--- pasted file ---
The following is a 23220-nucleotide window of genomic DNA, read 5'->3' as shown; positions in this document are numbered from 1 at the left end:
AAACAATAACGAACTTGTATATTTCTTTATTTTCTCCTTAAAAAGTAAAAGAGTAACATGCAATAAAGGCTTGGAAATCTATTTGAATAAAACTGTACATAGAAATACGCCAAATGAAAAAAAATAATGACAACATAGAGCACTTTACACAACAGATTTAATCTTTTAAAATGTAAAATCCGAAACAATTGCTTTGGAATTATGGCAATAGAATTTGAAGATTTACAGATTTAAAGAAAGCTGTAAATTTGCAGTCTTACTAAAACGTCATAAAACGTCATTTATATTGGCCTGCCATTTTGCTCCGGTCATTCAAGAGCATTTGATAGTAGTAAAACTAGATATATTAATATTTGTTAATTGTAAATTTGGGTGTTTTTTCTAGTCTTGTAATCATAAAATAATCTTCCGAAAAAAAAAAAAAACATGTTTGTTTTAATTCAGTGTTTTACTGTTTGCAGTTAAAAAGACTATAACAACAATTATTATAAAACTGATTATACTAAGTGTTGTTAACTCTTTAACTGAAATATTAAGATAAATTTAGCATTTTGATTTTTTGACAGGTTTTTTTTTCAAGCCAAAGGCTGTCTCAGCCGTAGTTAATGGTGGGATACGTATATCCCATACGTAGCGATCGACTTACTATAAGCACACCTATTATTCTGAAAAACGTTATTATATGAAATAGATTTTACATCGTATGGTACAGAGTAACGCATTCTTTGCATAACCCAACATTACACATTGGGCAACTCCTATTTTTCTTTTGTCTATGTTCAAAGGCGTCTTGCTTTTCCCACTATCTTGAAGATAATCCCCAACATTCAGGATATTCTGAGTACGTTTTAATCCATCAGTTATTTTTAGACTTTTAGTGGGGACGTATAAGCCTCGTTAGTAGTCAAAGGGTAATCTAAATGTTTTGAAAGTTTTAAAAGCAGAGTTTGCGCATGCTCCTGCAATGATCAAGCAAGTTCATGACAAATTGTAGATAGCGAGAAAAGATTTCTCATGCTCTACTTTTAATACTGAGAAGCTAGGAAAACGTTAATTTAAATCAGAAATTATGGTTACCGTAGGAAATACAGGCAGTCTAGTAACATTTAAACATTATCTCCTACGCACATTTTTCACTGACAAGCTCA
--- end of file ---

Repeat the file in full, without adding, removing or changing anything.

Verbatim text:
The following is a 23220-nucleotide window of genomic DNA, read 5'->3' as shown; positions in this document are numbered from 1 at the left end:
AAACAATAACGAACTTGTATATTTCTTTATTTTCTCCTTAAAAAGTAAAAGAGTAACATGCAATAAAGGCTTGGAAATCTATTTGAATAAAACTGTACATAGAAATACGCCAAATGAAAAAAAATAATGACAACATAGAGCACTTTACACAACAGATTTAATCTTTTAAAATGTAAAATCCGAAACAATTGCTTTGGAATTATGGCAATAGAATTTGAAGATTTACAGATTTAAAGAAAGCTGTAAATTTGCAGTCTTACTAAAACGTCATAAAACGTCATTTATATTGGCCTGCCATTTTGCTCCGGTCATTCAAGAGCATTTGATAGTAGTAAAACTAGATATATTAATATTTGTTAATTGTAAATTTGGGTGTTTTTTCTAGTCTTGTAATCATAAAATAATCTTCCGAAAAAAAAAAAAAACATGTTTGTTTTAATTCAGTGTTTTACTGTTTGCAGTTAAAAAGACTATAACAACAATTATTATAAAACTGATTATACTAAGTGTTGTTAACTCTTTAACTGAAATATTAAGATAAATTTAGCATTTTGATTTTTTGACAGGTTTTTTTTTCAAGCCAAAGGCTGTCTCAGCCGTAGTTAATGGTGGGATACGTATATCCCATACGTAGCGATCGACTTACTATAAGCACACCTATTATTCTGAAAAACGTTATTATATGAAATAGATTTTACATCGTATGGTACAGAGTAACGCATTCTTTGCATAACCCAACATTACACATTGGGCAACTCCTATTTTTCTTTTGTCTATGTTCAAAGGCGTCTTGCTTTTCCCACTATCTTGAAGATAATCCCCAACATTCAGGATATTCTGAGTACGTTTTAATCCATCAGTTATTTTTAGACTTTTAGTGGGGACGTATAAGCCTCGTTAGTAGTCAAAGGGTAATCTAAATGTTTTGAAAGTTTTAAAAGCAGAGTTTGCGCATGCTCCTGCAATGATCAAGCAAGTTCATGACAAATTGTAGATAGCGAGAAAAGATTTCTCATGCTCTACTTTTAATACTGAGAAGCTAGGAAAACGTTAATTTAAATCAGAAATTATGGTTACCGTAGGAAATACAGGCAGTCTAGTAACATTTAAACATTATCTCCTACGCACATTTTTCACTGACAAGCTCA